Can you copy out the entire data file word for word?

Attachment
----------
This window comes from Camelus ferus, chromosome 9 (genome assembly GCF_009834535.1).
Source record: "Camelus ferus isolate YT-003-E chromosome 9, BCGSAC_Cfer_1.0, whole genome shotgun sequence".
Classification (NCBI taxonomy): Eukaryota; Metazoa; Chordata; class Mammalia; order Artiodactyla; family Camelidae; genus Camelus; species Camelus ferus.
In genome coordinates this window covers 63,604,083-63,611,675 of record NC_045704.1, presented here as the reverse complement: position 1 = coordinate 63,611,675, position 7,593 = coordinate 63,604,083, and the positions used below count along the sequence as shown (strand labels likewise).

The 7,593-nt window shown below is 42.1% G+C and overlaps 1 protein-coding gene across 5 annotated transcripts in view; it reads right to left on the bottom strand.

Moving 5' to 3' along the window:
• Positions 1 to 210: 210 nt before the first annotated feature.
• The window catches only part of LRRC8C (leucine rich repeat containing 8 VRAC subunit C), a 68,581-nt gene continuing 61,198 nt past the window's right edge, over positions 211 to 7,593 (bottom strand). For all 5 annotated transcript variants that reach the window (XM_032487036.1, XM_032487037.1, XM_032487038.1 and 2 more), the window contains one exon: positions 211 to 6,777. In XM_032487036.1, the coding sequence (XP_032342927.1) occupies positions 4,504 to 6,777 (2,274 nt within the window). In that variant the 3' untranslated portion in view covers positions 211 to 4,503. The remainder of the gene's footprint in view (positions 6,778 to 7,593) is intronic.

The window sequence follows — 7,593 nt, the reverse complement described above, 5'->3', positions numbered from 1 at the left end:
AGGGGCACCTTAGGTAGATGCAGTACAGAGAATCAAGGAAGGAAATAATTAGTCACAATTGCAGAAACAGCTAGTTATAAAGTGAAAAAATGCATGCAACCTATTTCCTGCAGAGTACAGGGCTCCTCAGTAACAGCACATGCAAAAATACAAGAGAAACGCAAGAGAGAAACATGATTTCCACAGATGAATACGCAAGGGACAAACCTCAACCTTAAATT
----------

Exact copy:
This window comes from Camelus ferus, chromosome 9 (genome assembly GCF_009834535.1).
Source record: "Camelus ferus isolate YT-003-E chromosome 9, BCGSAC_Cfer_1.0, whole genome shotgun sequence".
Classification (NCBI taxonomy): Eukaryota; Metazoa; Chordata; class Mammalia; order Artiodactyla; family Camelidae; genus Camelus; species Camelus ferus.
In genome coordinates this window covers 63,604,083-63,611,675 of record NC_045704.1, presented here as the reverse complement: position 1 = coordinate 63,611,675, position 7,593 = coordinate 63,604,083, and the positions used below count along the sequence as shown (strand labels likewise).

The 7,593-nt window shown below is 42.1% G+C and overlaps 1 protein-coding gene across 5 annotated transcripts in view; it reads right to left on the bottom strand.

Moving 5' to 3' along the window:
• Positions 1 to 210: 210 nt before the first annotated feature.
• The window catches only part of LRRC8C (leucine rich repeat containing 8 VRAC subunit C), a 68,581-nt gene continuing 61,198 nt past the window's right edge, over positions 211 to 7,593 (bottom strand). For all 5 annotated transcript variants that reach the window (XM_032487036.1, XM_032487037.1, XM_032487038.1 and 2 more), the window contains one exon: positions 211 to 6,777. In XM_032487036.1, the coding sequence (XP_032342927.1) occupies positions 4,504 to 6,777 (2,274 nt within the window). In that variant the 3' untranslated portion in view covers positions 211 to 4,503. The remainder of the gene's footprint in view (positions 6,778 to 7,593) is intronic.

The window sequence follows — 7,593 nt, the reverse complement described above, 5'->3', positions numbered from 1 at the left end:
AGGGGCACCTTAGGTAGATGCAGTACAGAGAATCAAGGAAGGAAATAATTAGTCACAATTGCAGAAACAGCTAGTTATAAAGTGAAAAAATGCATGCAACCTATTTCCTGCAGAGTACAGGGCTCCTCAGTAACAGCACATGCAAAAATACAAGAGAAACGCAAGAGAGAAACATGATTTCCACAGATGAATACGCAAGGGACAAACCTCAACCTTAAATT